Wednesday, February 28, 2007

Perspectives on Ideas February 28, 2007

177 The idea of the Athenian state was a union of individuals free to develop their own powers and live in their own way, obedient only to the laws they passed themselves and could criticize and change at will. E. Hamilton. The Greek Way.

191 He [Xenophon] was truly a man of his times, when poets and dramatists and historians were soldiers and generals and explorers. E. Hamilton. The Greek Way.

274 ...Delphi, the shrine of Apollo the most Greek of all the gods, the artist-god, the poet and musician, who ever brought fair order and harmony out of confusion, who stood for moderation and sobriety, upon whose temple was graven the great Delphic saying, ‘Nothing in excess.’ E. Hamilton. The Greek Way.

xv …he [Euripides] lived in an age of startling discovery and invention and, in particular, an age of questioning during which all established notions of thought and behavior came in for examination and criticism. Warner, Euripides.

316 They [the Greeks] saw what is permanently important in man and unites him to the rest. E. Hamilton. The Greek Way.

26 To be merely an athlete is to be nearly a savage.... Will Durant, The Story of Philosophy, Plato.

121 The attic was the attic of Victorian fiction…pleasant with beams of late light slanting in on piles and piles of magazines…and several dozen scrap books…and photograph books and albums and “baby books” and great envelopes of unfiled items. F. Scott Fitzgerald on Writing.

66 The day is always his, who works in it with serenity and great aims. Emerson, The American Scholar.

265 Erich Frank: “History and the world do not change, but man’s attitude to the world changes.” Eiseley, The Star Thrower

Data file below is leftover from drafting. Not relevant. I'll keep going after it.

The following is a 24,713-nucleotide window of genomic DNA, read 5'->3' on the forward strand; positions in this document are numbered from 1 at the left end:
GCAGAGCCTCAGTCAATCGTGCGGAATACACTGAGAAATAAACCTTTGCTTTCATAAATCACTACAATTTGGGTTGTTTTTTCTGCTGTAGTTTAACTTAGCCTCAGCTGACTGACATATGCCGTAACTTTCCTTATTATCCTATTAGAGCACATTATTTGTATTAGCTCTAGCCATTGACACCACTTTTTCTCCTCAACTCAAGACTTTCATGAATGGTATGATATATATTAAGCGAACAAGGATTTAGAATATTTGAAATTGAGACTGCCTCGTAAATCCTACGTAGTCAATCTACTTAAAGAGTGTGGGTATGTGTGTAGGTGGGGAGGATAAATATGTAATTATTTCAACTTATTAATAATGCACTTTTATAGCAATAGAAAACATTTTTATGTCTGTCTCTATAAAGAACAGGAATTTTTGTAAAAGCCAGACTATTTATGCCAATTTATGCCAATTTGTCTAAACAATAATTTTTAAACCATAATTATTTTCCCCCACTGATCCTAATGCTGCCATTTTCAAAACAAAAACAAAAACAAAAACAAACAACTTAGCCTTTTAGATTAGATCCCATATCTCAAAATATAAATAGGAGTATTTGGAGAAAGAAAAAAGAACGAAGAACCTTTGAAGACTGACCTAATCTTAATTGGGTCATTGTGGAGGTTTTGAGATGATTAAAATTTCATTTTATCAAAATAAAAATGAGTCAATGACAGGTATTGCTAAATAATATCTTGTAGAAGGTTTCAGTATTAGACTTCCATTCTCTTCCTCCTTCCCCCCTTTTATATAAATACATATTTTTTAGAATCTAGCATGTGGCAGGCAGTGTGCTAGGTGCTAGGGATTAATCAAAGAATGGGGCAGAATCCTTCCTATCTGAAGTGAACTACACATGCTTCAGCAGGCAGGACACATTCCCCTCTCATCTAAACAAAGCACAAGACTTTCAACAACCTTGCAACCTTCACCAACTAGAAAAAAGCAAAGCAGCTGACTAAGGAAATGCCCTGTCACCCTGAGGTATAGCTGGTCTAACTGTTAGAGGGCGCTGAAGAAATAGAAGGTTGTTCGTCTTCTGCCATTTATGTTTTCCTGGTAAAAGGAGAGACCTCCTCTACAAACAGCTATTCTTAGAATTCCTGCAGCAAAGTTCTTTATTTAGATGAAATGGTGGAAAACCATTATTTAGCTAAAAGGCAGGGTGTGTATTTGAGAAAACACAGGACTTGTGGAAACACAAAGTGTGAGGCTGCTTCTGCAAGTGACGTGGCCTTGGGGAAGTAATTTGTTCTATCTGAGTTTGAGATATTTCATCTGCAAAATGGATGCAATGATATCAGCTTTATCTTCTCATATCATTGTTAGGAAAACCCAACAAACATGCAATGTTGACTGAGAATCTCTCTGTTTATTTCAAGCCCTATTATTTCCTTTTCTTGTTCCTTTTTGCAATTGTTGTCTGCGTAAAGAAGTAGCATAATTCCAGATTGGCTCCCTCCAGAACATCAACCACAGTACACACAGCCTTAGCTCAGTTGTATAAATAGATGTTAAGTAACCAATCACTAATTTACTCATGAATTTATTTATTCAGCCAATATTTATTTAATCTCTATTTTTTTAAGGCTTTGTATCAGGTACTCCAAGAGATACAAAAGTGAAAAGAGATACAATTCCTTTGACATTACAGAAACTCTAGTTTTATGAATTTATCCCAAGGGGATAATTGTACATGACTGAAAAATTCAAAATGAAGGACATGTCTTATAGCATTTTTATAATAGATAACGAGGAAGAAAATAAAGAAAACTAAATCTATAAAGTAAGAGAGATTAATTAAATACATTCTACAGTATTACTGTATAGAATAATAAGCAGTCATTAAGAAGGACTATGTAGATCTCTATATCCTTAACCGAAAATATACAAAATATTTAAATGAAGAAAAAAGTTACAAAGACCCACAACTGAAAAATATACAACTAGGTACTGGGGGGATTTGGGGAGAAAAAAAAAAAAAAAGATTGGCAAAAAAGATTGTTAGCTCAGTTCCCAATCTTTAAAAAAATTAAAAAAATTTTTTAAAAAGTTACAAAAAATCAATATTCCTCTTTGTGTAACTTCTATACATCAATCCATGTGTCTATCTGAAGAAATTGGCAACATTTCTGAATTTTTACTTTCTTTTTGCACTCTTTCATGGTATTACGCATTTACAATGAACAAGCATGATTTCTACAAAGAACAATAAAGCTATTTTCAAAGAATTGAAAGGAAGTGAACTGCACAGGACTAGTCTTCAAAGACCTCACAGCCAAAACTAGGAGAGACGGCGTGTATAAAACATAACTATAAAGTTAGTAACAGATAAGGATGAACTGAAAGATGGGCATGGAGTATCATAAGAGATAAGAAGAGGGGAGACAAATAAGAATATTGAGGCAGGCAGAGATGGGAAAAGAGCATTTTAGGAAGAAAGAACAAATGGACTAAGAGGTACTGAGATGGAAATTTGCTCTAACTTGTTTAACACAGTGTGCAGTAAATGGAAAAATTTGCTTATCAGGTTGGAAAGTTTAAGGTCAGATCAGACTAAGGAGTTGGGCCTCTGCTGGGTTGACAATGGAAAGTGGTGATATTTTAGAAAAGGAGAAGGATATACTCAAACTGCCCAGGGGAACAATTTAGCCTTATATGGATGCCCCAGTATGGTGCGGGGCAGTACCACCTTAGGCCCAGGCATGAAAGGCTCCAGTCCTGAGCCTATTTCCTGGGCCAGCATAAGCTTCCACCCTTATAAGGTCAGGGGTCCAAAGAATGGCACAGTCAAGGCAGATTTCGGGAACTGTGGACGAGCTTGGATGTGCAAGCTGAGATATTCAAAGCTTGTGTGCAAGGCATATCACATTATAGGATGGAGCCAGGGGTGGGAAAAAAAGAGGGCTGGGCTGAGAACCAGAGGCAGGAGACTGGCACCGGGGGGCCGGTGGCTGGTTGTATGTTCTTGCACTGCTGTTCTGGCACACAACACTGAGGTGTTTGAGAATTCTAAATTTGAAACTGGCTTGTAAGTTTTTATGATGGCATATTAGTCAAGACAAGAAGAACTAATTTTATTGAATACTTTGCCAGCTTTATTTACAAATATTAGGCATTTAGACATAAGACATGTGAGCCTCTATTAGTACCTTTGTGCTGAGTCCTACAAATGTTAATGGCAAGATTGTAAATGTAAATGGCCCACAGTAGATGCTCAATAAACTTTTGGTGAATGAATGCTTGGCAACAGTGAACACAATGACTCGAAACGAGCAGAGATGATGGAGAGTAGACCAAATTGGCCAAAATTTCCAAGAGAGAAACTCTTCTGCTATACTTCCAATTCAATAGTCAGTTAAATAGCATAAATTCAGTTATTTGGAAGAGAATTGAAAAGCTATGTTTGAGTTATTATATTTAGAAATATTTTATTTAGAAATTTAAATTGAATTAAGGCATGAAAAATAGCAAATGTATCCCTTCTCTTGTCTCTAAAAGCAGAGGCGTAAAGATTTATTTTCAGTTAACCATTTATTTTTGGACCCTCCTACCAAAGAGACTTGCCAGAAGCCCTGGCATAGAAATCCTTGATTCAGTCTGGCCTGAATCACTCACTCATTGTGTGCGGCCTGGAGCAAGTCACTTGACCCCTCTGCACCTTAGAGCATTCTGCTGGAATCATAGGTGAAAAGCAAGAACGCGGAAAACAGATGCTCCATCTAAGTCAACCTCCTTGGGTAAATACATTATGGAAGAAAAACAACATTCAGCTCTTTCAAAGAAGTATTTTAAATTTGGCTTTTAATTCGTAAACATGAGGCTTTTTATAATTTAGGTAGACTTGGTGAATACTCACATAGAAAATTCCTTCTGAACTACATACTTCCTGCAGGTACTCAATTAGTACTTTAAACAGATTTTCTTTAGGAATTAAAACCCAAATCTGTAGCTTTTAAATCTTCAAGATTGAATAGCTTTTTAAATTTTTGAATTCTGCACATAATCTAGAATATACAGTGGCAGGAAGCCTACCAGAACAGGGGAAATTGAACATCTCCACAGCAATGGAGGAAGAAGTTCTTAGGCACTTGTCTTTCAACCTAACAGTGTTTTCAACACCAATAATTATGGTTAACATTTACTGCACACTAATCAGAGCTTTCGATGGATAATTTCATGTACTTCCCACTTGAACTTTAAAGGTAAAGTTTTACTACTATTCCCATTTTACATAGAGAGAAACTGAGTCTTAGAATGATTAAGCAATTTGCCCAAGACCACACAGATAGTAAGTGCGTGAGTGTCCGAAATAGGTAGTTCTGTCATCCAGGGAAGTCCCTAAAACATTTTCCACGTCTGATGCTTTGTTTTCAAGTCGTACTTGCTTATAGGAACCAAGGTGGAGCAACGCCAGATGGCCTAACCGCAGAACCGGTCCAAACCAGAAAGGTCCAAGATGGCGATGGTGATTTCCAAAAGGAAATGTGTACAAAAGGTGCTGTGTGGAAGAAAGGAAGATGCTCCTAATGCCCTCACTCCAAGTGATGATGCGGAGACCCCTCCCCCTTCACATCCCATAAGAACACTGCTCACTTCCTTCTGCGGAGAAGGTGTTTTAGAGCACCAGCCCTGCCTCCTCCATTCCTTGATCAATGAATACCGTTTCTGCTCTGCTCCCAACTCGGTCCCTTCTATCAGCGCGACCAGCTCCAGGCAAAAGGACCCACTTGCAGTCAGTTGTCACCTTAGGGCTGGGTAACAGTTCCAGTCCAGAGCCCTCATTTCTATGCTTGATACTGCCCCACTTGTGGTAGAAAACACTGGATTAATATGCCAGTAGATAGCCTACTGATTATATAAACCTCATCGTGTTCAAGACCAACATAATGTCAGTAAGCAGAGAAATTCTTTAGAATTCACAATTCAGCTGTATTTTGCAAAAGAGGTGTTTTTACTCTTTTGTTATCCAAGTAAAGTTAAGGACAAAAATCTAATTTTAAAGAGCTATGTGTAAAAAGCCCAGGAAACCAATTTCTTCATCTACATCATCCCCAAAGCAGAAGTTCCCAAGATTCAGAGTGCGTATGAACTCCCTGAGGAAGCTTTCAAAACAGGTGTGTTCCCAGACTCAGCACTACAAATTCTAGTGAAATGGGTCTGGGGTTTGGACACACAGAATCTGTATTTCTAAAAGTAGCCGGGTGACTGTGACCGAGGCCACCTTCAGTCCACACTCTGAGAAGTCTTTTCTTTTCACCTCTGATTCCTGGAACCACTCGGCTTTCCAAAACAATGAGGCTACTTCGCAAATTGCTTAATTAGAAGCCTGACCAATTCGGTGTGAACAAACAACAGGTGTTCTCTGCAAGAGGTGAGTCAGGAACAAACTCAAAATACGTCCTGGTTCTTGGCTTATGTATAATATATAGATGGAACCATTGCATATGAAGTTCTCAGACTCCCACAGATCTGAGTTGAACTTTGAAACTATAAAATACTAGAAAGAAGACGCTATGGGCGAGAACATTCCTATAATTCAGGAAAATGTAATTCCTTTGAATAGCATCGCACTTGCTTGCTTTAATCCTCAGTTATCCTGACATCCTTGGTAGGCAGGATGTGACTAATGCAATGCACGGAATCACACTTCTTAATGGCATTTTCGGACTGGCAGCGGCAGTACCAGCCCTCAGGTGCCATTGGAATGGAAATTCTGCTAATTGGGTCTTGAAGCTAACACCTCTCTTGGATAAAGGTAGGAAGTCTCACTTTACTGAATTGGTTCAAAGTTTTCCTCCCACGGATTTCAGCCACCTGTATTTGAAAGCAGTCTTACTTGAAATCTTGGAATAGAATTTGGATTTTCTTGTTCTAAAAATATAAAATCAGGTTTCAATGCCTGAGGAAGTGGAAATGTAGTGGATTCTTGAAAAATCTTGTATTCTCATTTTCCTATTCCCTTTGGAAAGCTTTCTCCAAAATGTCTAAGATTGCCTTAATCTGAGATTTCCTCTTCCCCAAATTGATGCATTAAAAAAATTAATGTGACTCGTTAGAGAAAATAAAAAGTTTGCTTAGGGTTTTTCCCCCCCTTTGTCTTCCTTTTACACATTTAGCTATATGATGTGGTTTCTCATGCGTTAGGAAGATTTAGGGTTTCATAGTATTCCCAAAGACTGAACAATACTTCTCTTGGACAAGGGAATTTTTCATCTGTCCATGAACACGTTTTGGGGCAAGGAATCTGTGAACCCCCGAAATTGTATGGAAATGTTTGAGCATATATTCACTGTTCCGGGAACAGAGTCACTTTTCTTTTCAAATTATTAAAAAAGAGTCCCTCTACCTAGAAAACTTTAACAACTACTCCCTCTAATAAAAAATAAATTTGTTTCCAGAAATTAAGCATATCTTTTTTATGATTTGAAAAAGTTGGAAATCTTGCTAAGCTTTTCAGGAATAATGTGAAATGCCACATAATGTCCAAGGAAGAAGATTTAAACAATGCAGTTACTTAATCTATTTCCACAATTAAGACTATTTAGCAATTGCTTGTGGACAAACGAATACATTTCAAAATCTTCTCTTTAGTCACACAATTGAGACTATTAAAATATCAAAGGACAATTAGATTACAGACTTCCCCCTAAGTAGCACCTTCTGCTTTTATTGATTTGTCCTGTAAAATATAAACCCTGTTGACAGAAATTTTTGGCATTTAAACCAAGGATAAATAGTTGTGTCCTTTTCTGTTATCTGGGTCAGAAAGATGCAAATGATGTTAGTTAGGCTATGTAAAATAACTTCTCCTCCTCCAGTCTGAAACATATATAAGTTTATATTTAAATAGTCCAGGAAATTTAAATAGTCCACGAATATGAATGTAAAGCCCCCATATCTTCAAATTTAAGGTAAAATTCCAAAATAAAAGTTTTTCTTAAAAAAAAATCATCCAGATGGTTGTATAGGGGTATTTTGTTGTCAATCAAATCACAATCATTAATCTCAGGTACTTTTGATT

1165 [Of Goethe]: …the poet of prose, and not of poetry. Emerson, Uncollected Prose.

426 Astonished at the greatness of an affair, I once learned from those who carried it out their motives and their management of it; I found nothing in them but very commonplace ideas. Montaigne, Selected Essays.

722 Some of the animals were drowned, some, too, of the men; the rest struggled to swim on and reach the opposite bank; and though there was a ford only about a quarter of a mile away they were proud to be swimming and drowning in the river under the eyes of the man [the emperor Napoleon] who sat on the log and was not even looking at what they were doing…occasionally casting a glance of displeasure at the drowning Uhlans who distracted his thoughts. Tolstoi, War and Peace.

822 Machinery has been applied to all work, and carried to such perfection, that little is left for the men but to mind the engines and feed the furnaces. Emerson, English Traits.

84 Her pleasure in the walk must arise from the exercise and the day, from the view of the last smiles of the year upon the tawny leaves and withered hedges, and from repeating to herself some few of the thousand poetical descriptions extant of autumn…. Austen, Persuasion.
85 The sweet scenes of autumn were for a while put by—unless some tender sonnet, fraught with the apt analogy of the declining year, with declining happiness and the images of youth and hope, and spring, all gone together…. Austen, Persuasion.
100 Autumn: …doesn't the sun seem a bit thin in the afternoon compared even to last week? Browning, Notes from Turtle Creek.

275 Lincoln: “Let us have faith that right makes might….” Sandburg, Abraham Lincoln: The Prairie Years.

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